Cell Preparation and Lysis
15N-labeled aerobic and 14N-labeled anaerobic cultures of S. cerevisiae strain JM43 (MATαleu2-3,112 his4-580 trp1-289 ura3-52 [ρ+]) were grown in a New Brunswick BioFlo III fermentor in minimal growth media as described previously13 using air or 2.5% CO2 in O2-free nitrogen as the sparge gas, respectively. Efficient 15N-labeling of aerobically expressed proteins was achieved using (15NH4)2SO4 (Sigma, St. Louis, MO) and 15N-labeled histidine, leucine, and tryptophan (Spectra Stable Isotopes, Columbia, MD) after ten generations of growth.13 During harvesting, the cells were quick-chilled to ~4 °C by passage through several feet of coiled copper tubing immersed in a salt–water ice bath, pelleted by centrifugation (5000g for 15 min at 4 °C), washed once with ice-cold Milli-Q water, flash-frozen in liquid N2, and stored at −80 °C. The flash frozen cells (~0.35 g) were lysed using glass beads after treatment with protease and phosphatase inhibitors. All samples were lysed in the presence of 50 mM Tris-HCl (pH 8). DTT was added to a final concentration of 100 mM after dilutions were prepared for protein assays using the bicinchoninic acid (BCA) method. DTT, urea and Tris-HCl were purchased from Fisher Scientific (Hanover Park, IL).
First Dimension Separation
Chromatography was performed offline using a 250 mm × 4.6 mm WAX column (Agilent, Palo Alto, CA) to separate 15 mg of total protein from a yeast whole cell lysate. For the purposes of relative quantitation, the 14N- and 15N-enriched lysates were mixed at a ratio of 1:1 prior to chromatography. A 95 min gradient run at 600 μL/min was used to elute proteins into a 96 well plate starting with an initial mobile phase of 50 mM Tris-HCl (pH 8). Ionic strength was increased linearly throughout the run using NaCl to a final concentration of 750 mM. Forty-five 1.2 mL fractions were stored at 4 °C for no more than 2 days before online analysis using a standard 7 T LTQ FT or a 12 T LTQ FT Ultra. Samples for the 12 T instrument were infused using a TriVersa nanomate from Advion Biosystems (Ithaca, NY) operating in a mode where fractions were collected in addition to infusion of the LC effluent directly into the mass spectrometer. Those for the 7 T instrument were infused using the ionmax source provided.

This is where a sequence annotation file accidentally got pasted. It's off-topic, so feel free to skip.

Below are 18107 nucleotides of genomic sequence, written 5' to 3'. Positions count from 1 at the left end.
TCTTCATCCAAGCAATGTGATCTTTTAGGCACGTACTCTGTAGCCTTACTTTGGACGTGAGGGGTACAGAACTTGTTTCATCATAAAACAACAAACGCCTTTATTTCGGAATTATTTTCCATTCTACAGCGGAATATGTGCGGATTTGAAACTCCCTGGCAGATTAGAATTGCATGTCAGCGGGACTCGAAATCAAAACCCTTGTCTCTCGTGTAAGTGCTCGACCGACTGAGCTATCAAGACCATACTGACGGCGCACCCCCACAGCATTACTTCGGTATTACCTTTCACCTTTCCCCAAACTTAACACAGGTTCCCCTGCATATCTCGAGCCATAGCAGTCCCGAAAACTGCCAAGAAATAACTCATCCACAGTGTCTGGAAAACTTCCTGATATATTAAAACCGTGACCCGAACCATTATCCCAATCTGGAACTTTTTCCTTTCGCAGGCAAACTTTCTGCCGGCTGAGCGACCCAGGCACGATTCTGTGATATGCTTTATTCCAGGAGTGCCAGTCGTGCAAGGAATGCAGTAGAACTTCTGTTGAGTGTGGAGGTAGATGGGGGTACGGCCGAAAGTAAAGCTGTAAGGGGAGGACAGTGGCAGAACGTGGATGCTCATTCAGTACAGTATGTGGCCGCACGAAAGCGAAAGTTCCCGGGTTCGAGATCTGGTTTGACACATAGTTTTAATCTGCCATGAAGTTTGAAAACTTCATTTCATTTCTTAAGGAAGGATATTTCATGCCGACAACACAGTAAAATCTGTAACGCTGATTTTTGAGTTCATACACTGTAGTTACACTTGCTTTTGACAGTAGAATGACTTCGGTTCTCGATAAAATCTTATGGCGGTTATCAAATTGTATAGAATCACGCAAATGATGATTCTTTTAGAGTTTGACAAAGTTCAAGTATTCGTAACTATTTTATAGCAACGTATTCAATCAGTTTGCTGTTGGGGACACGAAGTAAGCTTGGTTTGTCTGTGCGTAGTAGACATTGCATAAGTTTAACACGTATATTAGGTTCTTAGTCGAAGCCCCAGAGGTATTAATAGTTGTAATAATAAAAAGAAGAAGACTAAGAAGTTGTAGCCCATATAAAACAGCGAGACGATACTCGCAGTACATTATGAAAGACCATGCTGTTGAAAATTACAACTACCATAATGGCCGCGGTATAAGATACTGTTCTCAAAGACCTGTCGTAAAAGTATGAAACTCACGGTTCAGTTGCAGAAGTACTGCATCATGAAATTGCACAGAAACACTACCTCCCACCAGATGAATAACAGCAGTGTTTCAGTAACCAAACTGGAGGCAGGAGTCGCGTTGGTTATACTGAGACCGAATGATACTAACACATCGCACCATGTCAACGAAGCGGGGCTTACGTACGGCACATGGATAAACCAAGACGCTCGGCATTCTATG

Y-PER Lysate from Yeast Cells
For the data of Figures 5 and and6,6, approximately 0.35 g of yeast cells were lysed using the protein extraction reagent Y-PER from Pierce (Rockford, MA). Three parallel Y-PER reactions were performed with the cell pellet at room temperature for 2 h using 1 mL of reagent to maximize the protein yield for LC–MS/MS analysis. After each reaction, the supernatant was removed and stored for subsequent purification. After all reactions were complete, the extraction reagent was removed from the combined supernatant using C4 SPE (solid-phase extraction) columns from J. T. Baker (Phillipsburg, NJ). After SPE, protein solutions were lyophilized and stored at −80 °C until needed for analysis. Lyophilized samples were resuspended in 50 mM Tris-HCl (pH 8) to a total volume of 500 μL. One hundred microliters of the sample was used for the LC–MS/MS run.
Figure 5
Figure 5
TIC and representative identifications from top-down mass spectral analysis of a Y-PER extract on a 12 T LTQ FT. Notice that even late in the run confident identifications could still be made (D). The anomaly at 100 min comes from loss of spray current. (more ...)
Figure 6
Figure 6
Yeast histone H4 analyzed by single-scan LC–MS/MS using an LTQ FT operating at 12 T. The diacetylated species at 809 m/z was isolated (A,*) and fragmented to give the MS/MS spectrum (B), with acetylation localized to the N-terminus and Lys16 (C). (more ...)
Online LC–MS